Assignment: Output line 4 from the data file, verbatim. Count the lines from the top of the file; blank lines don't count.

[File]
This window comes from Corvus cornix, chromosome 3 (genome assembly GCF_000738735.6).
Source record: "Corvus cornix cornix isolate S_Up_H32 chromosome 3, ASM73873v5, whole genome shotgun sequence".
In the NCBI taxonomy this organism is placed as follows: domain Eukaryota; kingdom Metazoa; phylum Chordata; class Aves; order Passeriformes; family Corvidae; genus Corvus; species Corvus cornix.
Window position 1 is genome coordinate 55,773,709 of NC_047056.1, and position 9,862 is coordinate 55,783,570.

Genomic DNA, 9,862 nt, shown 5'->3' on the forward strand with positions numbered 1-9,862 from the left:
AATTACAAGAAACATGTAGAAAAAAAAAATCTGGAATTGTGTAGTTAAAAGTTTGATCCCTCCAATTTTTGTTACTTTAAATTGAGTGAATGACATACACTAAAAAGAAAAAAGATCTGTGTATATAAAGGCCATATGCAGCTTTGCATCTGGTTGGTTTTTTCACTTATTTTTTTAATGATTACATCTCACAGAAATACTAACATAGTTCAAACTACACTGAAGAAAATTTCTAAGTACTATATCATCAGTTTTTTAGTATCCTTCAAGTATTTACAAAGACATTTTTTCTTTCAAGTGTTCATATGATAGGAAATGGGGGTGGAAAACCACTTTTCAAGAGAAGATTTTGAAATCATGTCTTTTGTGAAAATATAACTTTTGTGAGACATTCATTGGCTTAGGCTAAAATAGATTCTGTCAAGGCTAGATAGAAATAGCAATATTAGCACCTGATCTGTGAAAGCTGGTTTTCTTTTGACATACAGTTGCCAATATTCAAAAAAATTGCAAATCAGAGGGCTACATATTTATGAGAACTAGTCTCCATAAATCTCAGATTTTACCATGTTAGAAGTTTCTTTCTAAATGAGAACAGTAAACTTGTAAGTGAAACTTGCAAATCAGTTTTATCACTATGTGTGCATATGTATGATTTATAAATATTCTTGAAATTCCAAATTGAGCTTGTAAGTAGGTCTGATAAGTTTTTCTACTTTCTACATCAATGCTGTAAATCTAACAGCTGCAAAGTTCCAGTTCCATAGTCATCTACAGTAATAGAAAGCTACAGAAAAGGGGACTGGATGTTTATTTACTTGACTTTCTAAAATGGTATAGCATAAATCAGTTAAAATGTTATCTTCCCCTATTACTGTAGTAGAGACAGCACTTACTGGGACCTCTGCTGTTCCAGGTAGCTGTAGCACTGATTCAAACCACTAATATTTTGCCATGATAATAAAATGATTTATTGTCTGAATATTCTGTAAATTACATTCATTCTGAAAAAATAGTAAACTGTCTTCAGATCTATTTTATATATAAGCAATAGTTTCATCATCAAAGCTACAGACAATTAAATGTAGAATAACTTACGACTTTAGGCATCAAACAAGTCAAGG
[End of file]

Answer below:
Window position 1 is genome coordinate 55,773,709 of NC_047056.1, and position 9,862 is coordinate 55,783,570.